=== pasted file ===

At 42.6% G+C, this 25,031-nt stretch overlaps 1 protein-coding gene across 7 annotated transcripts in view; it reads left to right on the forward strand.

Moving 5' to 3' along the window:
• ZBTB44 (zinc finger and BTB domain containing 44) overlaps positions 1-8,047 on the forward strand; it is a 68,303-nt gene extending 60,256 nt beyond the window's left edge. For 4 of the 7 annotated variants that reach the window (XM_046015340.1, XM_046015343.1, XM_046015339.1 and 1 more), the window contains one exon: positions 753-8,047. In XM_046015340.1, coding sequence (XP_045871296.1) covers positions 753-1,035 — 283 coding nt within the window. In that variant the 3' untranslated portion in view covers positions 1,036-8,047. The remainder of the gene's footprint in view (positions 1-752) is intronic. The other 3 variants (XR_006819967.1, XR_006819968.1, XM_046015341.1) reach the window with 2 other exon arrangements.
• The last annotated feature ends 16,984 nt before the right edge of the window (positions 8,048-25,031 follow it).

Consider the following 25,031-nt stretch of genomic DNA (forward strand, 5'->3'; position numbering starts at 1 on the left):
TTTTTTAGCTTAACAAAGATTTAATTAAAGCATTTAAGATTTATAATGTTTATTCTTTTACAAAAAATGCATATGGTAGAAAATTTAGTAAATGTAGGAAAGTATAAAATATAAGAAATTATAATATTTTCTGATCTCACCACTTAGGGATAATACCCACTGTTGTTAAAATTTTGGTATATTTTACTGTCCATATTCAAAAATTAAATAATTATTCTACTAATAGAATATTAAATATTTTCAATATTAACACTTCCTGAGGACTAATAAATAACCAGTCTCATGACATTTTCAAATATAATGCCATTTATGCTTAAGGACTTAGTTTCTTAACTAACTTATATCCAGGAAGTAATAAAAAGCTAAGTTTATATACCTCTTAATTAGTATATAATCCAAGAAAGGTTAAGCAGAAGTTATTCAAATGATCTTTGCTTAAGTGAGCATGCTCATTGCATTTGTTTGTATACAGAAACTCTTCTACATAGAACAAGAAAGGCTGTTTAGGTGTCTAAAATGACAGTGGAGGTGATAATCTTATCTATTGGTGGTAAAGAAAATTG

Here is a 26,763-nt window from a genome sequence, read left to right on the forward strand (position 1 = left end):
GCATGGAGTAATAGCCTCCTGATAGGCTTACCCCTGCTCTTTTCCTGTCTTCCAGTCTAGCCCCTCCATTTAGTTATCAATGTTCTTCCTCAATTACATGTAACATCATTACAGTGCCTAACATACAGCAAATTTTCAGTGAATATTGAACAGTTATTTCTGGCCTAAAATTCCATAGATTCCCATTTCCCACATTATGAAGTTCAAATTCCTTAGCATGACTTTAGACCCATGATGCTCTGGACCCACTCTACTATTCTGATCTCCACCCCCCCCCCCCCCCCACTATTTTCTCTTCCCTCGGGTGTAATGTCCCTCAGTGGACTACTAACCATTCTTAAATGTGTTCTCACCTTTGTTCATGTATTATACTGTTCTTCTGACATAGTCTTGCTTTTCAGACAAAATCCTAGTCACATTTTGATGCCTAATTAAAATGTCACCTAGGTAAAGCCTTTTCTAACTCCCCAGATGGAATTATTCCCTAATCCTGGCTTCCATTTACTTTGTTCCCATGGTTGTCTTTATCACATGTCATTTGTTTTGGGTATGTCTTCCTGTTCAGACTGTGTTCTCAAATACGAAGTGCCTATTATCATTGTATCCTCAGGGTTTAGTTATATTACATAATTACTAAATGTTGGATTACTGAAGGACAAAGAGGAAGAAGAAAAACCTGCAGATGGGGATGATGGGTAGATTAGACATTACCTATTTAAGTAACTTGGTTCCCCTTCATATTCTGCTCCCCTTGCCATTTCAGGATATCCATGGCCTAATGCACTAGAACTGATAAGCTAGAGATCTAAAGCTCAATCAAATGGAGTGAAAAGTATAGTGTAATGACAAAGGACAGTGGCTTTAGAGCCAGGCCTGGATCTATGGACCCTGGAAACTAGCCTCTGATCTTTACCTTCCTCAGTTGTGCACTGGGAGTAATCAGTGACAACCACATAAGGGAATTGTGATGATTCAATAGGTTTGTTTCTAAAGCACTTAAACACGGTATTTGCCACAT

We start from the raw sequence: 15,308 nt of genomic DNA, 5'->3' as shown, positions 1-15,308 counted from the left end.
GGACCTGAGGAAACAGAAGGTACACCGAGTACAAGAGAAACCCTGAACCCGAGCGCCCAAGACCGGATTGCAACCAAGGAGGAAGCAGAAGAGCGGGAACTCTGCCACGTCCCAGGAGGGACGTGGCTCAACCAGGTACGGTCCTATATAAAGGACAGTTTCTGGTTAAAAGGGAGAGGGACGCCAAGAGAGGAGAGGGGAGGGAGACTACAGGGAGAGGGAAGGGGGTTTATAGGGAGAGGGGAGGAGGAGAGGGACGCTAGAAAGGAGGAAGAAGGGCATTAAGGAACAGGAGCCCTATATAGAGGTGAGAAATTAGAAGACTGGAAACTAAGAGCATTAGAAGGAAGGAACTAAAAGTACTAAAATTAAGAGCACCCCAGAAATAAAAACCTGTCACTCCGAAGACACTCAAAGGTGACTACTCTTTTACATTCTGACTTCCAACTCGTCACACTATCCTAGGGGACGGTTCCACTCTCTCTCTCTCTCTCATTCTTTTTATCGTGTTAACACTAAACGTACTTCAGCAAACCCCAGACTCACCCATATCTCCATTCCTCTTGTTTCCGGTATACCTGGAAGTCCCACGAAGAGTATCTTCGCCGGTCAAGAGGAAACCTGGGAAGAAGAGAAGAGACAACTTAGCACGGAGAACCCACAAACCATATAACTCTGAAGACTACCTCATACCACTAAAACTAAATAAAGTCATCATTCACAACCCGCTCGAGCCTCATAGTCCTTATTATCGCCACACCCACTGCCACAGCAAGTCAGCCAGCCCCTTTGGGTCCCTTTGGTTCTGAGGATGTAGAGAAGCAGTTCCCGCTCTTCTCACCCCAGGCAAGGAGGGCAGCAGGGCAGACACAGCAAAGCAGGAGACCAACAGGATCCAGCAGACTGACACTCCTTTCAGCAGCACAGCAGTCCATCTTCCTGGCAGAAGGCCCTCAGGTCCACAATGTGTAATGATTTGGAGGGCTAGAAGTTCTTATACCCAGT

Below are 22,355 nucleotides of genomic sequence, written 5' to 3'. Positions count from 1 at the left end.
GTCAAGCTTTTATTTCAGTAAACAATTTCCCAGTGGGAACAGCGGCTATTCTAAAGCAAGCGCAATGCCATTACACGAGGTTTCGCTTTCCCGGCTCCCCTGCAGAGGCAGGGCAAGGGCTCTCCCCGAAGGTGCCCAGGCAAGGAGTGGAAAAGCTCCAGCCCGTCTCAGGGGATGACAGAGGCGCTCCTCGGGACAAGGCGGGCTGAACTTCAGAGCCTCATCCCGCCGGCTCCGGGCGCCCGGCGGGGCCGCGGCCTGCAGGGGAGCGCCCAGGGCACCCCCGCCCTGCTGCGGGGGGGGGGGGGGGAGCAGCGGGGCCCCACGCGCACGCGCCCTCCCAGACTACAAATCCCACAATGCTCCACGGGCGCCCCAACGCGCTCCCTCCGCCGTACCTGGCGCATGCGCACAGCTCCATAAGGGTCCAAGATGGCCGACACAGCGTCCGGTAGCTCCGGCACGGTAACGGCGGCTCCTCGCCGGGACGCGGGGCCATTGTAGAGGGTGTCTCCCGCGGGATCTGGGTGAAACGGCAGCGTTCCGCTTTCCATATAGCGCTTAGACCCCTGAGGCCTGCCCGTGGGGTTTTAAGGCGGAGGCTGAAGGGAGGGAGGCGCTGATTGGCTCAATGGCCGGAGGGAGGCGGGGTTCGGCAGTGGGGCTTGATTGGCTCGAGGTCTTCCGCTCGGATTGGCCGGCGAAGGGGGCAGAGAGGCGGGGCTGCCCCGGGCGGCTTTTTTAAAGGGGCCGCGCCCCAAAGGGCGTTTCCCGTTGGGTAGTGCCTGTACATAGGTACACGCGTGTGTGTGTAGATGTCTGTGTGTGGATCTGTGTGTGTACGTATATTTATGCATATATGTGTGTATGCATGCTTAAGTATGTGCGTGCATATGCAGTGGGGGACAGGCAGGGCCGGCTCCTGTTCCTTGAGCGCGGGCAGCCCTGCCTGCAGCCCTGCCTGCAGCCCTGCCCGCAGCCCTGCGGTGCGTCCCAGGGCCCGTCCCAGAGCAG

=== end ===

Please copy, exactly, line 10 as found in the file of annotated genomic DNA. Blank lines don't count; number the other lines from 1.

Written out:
GGACCTGAGGAAACAGAAGGTACACCGAGTACAAGAGAAACCCTGAACCCGAGCGCCCAAGACCGGATTGCAACCAAGGAGGAAGCAGAAGAGCGGGAACTCTGCCACGTCCCAGGAGGGACGTGGCTCAACCAGGTACGGTCCTATATAAAGGACAGTTTCTGGTTAAAAGGGAGAGGGACGCCAAGAGAGGAGAGGGGAGGGAGACTACAGGGAGAGGGAAGGGGGTTTATAGGGAGAGGGGAGGAGGAGAGGGACGCTAGAAAGGAGGAAGAAGGGCATTAAGGAACAGGAGCCCTATATAGAGGTGAGAAATTAGAAGACTGGAAACTAAGAGCATTAGAAGGAAGGAACTAAAAGTACTAAAATTAAGAGCACCCCAGAAATAAAAACCTGTCACTCCGAAGACACTCAAAGGTGACTACTCTTTTACATTCTGACTTCCAACTCGTCACACTATCCTAGGGGACGGTTCCACTCTCTCTCTCTCTCTCATTCTTTTTATCGTGTTAACACTAAACGTACTTCAGCAAACCCCAGACTCACCCATATCTCCATTCCTCTTGTTTCCGGTATACCTGGAAGTCCCACGAAGAGTATCTTCGCCGGTCAAGAGGAAACCTGGGAAGAAGAGAAGAGACAACTTAGCACGGAGAACCCACAAACCATATAACTCTGAAGACTACCTCATACCACTAAAACTAAATAAAGTCATCATTCACAACCCGCTCGAGCCTCATAGTCCTTATTATCGCCACACCCACTGCCACAGCAAGTCAGCCAGCCCCTTTGGGTCCCTTTGGTTCTGAGGATGTAGAGAAGCAGTTCCCGCTCTTCTCACCCCAGGCAAGGAGGGCAGCAGGGCAGACACAGCAAAGCAGGAGACCAACAGGATCCAGCAGACTGACACTCCTTTCAGCAGCACAGCAGTCCATCTTCCTGGCAGAAGGCCCTCAGGTCCACAATGTGTAATGATTTGGAGGGCTAGAAGTTCTTATACCCAGT